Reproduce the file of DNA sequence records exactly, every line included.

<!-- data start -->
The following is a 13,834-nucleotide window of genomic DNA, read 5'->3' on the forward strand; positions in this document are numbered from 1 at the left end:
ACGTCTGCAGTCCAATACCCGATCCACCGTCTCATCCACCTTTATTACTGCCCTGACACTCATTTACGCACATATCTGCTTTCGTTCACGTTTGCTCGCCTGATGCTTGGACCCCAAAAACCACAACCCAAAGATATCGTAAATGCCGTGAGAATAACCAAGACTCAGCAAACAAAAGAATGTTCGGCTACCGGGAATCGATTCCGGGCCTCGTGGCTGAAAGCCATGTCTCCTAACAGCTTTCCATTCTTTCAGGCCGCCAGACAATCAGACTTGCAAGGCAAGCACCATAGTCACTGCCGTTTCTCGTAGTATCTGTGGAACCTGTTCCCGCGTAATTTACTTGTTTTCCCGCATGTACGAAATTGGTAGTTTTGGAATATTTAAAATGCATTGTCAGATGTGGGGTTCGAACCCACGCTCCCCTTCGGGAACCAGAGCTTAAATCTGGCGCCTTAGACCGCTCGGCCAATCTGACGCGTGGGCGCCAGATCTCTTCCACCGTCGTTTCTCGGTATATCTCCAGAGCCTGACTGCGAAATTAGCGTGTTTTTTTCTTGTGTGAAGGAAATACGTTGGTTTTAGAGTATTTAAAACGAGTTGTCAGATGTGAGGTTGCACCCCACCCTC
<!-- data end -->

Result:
The following is a 13,834-nucleotide window of genomic DNA, read 5'->3' on the forward strand; positions in this document are numbered from 1 at the left end:
ACGTCTGCAGTCCAATACCCGATCCACCGTCTCATCCACCTTTATTACTGCCCTGACACTCATTTACGCACATATCTGCTTTCGTTCACGTTTGCTCGCCTGATGCTTGGACCCCAAAAACCACAACCCAAAGATATCGTAAATGCCGTGAGAATAACCAAGACTCAGCAAACAAAAGAATGTTCGGCTACCGGGAATCGATTCCGGGCCTCGTGGCTGAAAGCCATGTCTCCTAACAGCTTTCCATTCTTTCAGGCCGCCAGACAATCAGACTTGCAAGGCAAGCACCATAGTCACTGCCGTTTCTCGTAGTATCTGTGGAACCTGTTCCCGCGTAATTTACTTGTTTTCCCGCATGTACGAAATTGGTAGTTTTGGAATATTTAAAATGCATTGTCAGATGTGGGGTTCGAACCCACGCTCCCCTTCGGGAACCAGAGCTTAAATCTGGCGCCTTAGACCGCTCGGCCAATCTGACGCGTGGGCGCCAGATCTCTTCCACCGTCGTTTCTCGGTATATCTCCAGAGCCTGACTGCGAAATTAGCGTGTTTTTTTCTTGTGTGAAGGAAATACGTTGGTTTTAGAGTATTTAAAACGAGTTGTCAGATGTGAGGTTGCACCCCACCCTC